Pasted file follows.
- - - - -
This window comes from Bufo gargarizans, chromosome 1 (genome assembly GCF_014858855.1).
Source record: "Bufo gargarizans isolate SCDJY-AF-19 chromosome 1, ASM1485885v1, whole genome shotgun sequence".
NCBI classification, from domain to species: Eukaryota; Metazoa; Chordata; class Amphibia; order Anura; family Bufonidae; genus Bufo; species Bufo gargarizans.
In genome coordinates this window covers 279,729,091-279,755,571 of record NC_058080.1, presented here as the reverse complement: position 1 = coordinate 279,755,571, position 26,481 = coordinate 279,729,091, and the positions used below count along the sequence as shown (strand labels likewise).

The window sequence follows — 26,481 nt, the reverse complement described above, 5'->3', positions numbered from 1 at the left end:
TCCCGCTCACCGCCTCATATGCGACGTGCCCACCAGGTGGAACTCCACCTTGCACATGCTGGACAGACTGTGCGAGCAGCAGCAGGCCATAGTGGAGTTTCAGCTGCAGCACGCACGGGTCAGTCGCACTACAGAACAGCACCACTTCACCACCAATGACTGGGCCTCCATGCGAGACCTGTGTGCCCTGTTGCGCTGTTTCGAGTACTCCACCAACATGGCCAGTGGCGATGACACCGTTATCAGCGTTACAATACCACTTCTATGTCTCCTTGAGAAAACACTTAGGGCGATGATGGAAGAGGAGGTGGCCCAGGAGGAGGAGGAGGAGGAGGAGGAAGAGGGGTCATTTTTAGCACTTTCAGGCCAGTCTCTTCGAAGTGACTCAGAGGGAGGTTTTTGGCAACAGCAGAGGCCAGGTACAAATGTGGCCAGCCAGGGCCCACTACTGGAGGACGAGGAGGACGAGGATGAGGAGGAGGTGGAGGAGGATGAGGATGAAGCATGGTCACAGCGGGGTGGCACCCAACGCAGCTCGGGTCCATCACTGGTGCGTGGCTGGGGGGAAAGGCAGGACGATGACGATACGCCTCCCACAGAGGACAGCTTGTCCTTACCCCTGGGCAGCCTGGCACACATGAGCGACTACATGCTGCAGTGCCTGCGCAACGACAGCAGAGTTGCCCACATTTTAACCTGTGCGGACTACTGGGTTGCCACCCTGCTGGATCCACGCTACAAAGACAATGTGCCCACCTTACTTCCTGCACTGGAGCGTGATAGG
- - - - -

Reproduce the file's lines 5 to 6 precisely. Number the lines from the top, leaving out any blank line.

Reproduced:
The window sequence follows — 26,481 nt, the reverse complement described above, 5'->3', positions numbered from 1 at the left end:
TCCCGCTCACCGCCTCATATGCGACGTGCCCACCAGGTGGAACTCCACCTTGCACATGCTGGACAGACTGTGCGAGCAGCAGCAGGCCATAGTGGAGTTTCAGCTGCAGCACGCACGGGTCAGTCGCACTACAGAACAGCACCACTTCACCACCAATGACTGGGCCTCCATGCGAGACCTGTGTGCCCTGTTGCGCTGTTTCGAGTACTCCACCAACATGGCCAGTGGCGATGACACCGTTATCAGCGTTACAATACCACTTCTATGTCTCCTTGAGAAAACACTTAGGGCGATGATGGAAGAGGAGGTGGCCCAGGAGGAGGAGGAGGAGGAGGAGGAAGAGGGGTCATTTTTAGCACTTTCAGGCCAGTCTCTTCGAAGTGACTCAGAGGGAGGTTTTTGGCAACAGCAGAGGCCAGGTACAAATGTGGCCAGCCAGGGCCCACTACTGGAGGACGAGGAGGACGAGGATGAGGAGGAGGTGGAGGAGGATGAGGATGAAGCATGGTCACAGCGGGGTGGCACCCAACGCAGCTCGGGTCCATCACTGGTGCGTGGCTGGGGGGAAAGGCAGGACGATGACGATACGCCTCCCACAGAGGACAGCTTGTCCTTACCCCTGGGCAGCCTGGCACACATGAGCGACTACATGCTGCAGTGCCTGCGCAACGACAGCAGAGTTGCCCACATTTTAACCTGTGCGGACTACTGGGTTGCCACCCTGCTGGATCCACGCTACAAAGACAATGTGCCCACCTTACTTCCTGCACTGGAGCGTGATAGG